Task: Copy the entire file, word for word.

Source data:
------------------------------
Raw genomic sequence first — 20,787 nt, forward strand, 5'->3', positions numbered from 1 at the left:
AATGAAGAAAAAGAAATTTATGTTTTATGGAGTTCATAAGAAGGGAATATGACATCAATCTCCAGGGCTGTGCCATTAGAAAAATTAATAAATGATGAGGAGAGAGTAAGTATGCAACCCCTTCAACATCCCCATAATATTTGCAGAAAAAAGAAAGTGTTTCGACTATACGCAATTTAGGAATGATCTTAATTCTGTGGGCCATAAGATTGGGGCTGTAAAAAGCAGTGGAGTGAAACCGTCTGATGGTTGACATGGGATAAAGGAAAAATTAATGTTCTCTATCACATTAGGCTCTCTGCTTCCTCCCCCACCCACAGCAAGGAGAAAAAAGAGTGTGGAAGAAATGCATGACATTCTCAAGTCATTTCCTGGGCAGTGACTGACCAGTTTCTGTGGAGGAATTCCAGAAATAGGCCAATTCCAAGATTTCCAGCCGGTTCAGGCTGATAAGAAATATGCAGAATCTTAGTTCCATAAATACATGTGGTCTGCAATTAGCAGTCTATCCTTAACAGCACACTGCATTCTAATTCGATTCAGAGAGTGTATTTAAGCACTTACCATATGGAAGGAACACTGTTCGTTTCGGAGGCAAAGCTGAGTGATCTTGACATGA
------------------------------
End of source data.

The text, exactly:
Raw genomic sequence first — 20,787 nt, forward strand, 5'->3', positions numbered from 1 at the left:
AATGAAGAAAAAGAAATTTATGTTTTATGGAGTTCATAAGAAGGGAATATGACATCAATCTCCAGGGCTGTGCCATTAGAAAAATTAATAAATGATGAGGAGAGAGTAAGTATGCAACCCCTTCAACATCCCCATAATATTTGCAGAAAAAAGAAAGTGTTTCGACTATACGCAATTTAGGAATGATCTTAATTCTGTGGGCCATAAGATTGGGGCTGTAAAAAGCAGTGGAGTGAAACCGTCTGATGGTTGACATGGGATAAAGGAAAAATTAATGTTCTCTATCACATTAGGCTCTCTGCTTCCTCCCCCACCCACAGCAAGGAGAAAAAAGAGTGTGGAAGAAATGCATGACATTCTCAAGTCATTTCCTGGGCAGTGACTGACCAGTTTCTGTGGAGGAATTCCAGAAATAGGCCAATTCCAAGATTTCCAGCCGGTTCAGGCTGATAAGAAATATGCAGAATCTTAGTTCCATAAATACATGTGGTCTGCAATTAGCAGTCTATCCTTAACAGCACACTGCATTCTAATTCGATTCAGAGAGTGTATTTAAGCACTTACCATATGGAAGGAACACTGTTCGTTTCGGAGGCAAAGCTGAGTGATCTTGACATGA